Gary Lynch & Richard Granger
Big Brain: The Origins and Future of Human Intelligence. (2008)
6. From Olfaction to Cognition
The striatum, amygdala, hippocampus and thalamus are area of the brain with "different circuit structure" of the neurons that tie the prefrontal cortex to the hindbrain–or primary motor area from the brainstem to the limbs. These four significant parts of the central nervous system expanded from reptilian to mammalian species.
Striatum–"it is clearly involved in getting the body to move." (pp. 74-75.)
Amygdala–part of the forebrain–"sends massive connections to the hypothalamus, a set of regulatory structures that virtually runs the autonomic nervous systems of your body."
"The Amygdala largely rules the hypothalamus" ...."The hypothalamus operates your endocrine glands and generates simple primitive behaviors."
extreme rage, affection or 'raw emotions' states are triggered by electrical impulses to that region.
Hippocampus–"is central to the encoding of memory..." (generate epileptic seizures)--such that removal o of the hippocampus in severe epileptic seizure patients results in "marked memory deficit." That is patients are unable to form new memories when the hippocampus is damaged.
"It is noteworthy that the olfactory system sends its largest outputs to the hippocampus.
In simpler mammals (rodents) "in small brained mammals as a kind of higher-order processor of odor information."
Thalamo-cortical loops that tie the Thalamus to the pre-frontal cortex.
"as the brain grows large it becomes ever more important" . . . eventually becoming "the keystone of the brain."
"Striatum makes connections to frontal thalamo-cortical loops, just like the olfactory cortex does, thus creating even larger loops."
"Since the frontal cortex can control the striatum, it can use its burgeoning predictive abilities to refine the selection of what movements to perform in what situations. It thus becomes the beginning o of a system for planning."
"In particular, both the hippocampus an and the amygdala send their messages to the striatum, and the striatum inturn is linked,...back to other cortical and thalamo-cortical circuits."
"As a result every odor experience ends up sending not one but multiple messages to thalamo-cortical loops, one directly from the olfactory cortex, another via the striatum, and the rest via amygdala and hippocampus."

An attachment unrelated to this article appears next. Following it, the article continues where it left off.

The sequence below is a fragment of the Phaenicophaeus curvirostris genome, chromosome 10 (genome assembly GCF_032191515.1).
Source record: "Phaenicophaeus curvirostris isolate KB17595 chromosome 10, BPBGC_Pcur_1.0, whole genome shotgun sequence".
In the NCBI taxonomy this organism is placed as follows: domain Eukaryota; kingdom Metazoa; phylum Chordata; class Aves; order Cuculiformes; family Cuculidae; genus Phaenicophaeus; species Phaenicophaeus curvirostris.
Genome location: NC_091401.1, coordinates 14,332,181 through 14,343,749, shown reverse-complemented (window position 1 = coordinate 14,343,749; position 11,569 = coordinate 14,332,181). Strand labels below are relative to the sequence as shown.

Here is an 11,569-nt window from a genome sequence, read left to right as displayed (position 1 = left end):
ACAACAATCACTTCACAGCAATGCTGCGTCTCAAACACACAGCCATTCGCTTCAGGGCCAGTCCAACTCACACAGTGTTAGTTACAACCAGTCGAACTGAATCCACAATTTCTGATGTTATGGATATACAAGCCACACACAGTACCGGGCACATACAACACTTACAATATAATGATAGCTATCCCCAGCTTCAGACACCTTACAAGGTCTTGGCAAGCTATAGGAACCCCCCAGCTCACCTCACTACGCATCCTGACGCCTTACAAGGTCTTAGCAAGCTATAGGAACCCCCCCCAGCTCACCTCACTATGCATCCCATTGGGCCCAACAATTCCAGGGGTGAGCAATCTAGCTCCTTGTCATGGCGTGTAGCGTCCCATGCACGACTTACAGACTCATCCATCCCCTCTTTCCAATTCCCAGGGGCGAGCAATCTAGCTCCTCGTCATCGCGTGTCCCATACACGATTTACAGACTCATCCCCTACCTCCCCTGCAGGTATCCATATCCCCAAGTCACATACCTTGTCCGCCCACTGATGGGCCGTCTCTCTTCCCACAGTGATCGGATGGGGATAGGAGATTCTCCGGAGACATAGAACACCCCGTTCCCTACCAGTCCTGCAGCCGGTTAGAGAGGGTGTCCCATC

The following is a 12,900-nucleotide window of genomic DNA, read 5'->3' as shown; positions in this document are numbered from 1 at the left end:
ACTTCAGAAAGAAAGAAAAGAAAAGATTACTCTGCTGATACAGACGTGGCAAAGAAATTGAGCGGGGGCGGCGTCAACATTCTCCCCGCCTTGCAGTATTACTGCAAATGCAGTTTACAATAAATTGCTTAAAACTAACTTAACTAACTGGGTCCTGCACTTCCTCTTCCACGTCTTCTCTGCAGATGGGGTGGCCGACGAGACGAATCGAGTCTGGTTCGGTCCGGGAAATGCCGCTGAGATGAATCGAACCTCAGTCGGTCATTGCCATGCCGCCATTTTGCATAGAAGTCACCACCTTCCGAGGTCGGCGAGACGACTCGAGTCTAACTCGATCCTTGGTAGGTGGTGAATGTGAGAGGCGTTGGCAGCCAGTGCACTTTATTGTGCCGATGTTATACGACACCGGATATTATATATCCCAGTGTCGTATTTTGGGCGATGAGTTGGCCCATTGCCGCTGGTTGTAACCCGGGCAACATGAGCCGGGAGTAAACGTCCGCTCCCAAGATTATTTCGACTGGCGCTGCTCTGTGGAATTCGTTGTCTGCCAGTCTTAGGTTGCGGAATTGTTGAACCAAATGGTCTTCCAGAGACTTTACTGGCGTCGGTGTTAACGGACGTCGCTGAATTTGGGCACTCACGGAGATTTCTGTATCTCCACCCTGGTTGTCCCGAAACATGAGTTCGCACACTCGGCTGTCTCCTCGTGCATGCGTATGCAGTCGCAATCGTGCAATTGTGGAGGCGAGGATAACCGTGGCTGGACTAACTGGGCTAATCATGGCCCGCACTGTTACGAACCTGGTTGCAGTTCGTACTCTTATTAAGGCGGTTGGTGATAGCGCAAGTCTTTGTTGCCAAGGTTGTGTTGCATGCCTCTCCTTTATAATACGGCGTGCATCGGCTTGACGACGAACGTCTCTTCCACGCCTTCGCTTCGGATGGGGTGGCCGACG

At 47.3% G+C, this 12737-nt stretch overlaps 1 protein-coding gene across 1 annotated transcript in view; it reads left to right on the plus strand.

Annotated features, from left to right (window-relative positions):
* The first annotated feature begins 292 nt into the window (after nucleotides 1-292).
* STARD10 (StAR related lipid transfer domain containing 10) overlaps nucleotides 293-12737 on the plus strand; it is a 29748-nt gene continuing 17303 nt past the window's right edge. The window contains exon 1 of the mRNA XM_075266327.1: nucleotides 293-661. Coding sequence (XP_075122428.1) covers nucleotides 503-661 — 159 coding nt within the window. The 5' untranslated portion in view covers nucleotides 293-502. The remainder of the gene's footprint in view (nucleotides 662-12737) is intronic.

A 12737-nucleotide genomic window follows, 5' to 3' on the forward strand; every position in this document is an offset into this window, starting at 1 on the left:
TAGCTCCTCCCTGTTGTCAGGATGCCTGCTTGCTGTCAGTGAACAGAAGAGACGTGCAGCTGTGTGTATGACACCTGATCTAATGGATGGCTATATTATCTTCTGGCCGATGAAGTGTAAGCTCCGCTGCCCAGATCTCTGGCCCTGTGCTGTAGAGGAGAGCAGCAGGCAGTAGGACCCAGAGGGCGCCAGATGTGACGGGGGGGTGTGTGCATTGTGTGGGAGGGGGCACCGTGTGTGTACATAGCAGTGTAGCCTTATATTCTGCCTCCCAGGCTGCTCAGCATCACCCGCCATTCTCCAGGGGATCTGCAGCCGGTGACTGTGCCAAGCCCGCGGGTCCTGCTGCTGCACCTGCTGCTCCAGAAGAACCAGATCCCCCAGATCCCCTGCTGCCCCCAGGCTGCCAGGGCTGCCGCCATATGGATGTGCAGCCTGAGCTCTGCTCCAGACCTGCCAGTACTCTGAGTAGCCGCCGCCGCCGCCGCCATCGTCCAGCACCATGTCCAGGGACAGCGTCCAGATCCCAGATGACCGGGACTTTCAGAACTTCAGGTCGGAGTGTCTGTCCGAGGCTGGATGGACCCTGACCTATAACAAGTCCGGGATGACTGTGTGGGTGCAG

An architecture of the human mind
"...the connection from olfactory cortex to amygdala elicits autonomic and emotional responses . . .thirst, satiation, lust, sleepiness."
"The amygdala can determine both the intensity and the valence, good or bad, of the experience that the frontal cortex will eventually perceive."
"...the hippocampus is a crucial player in sorting these myriad experiences into a semblance of order.... Without the hippocampus, the animal will blow past a novel item, and new cortical memories will not be encoded."
That is stored for later use.
"Cues are recognized by a primary cortex which then in parallel distributes signals to regions that initiate movement (striatum), intensify or weaken the movements (amygdala), detect anomalies during the search (hippocampus) associate the cue with the object. (the hippocampus again), and organize actions in appropriate behavioral sequences (frontal-striatal-thalamo-cortical loops).
The other sensory systems–vision, audition, and touch–follow the same basic pathways in connecting the outside world to useful responses."
"The initial sensory cortical expansion was based on point to point organization, sending faithful representations of images and sounds forward into a neocortex that was set up...with random access network designs representative of the olfactory cortex."
|The sensory-motor cortex areas of the brain.
"That is, the switch from specialized mid-brain apparatus to cortical modes of processing allowed the brain for the first time to build multisensory unified representations of the external world."
"The result underlies the difference between the reptiles , largely lacking cross modal representations, and the mammals, possessing them."
"More or less evolved" is a widely, misunderstood term
"...a rat is in no sense less evolved than a monkey. Rodents are, in fact, a more recent order than primates, having emerged only after the mammals invaded the post dinosaur, day-time world."
Both advanced "point-to-point" designs and "random-access" organization and thus the associative and direct elements of the brain's architecture are indicative of all mammalian species.
"It is far more likely that the neocortex emerged using the ancient olfactory template, retaining its outputs to striatum, amygdala, and hippocampus, and that the specialized point-to-point sensory areas were filled in later, and modified independently.
"Yet again, we find evolution re-using an ancient adaptation for a novel purpose."
The brain's sensory cortex is a point-to-point represented here with the exaggerated size of the respective sensory-motor appendages in proportion to the number of nerve endings that are associated with these parts of the body. Hence the mind's eye view of the physical components of the organism may diverge from the actual proportions of each sensory-rich organ, appendage or sense gathering, body part.
The drawing is called the sensory-base "homunculus."
"They determined that neurons in part of the rodents’ medial prefrontal cortex, an area of the brain involved in emotional processing in animals and people, had been firing often and rapidly in recent weeks, as had neurons in other, linked parts of the brain, including the amygdala, which is known to handle feelings of fear and anxiety."
"Why Exercise Makes Us Feel Good"
By GRETCHEN REYNOLDS, New York Times, July 6, 2011, 12:01 am. 7-10-2011, Study on exercise and anxiety.
Defining characteristics of humans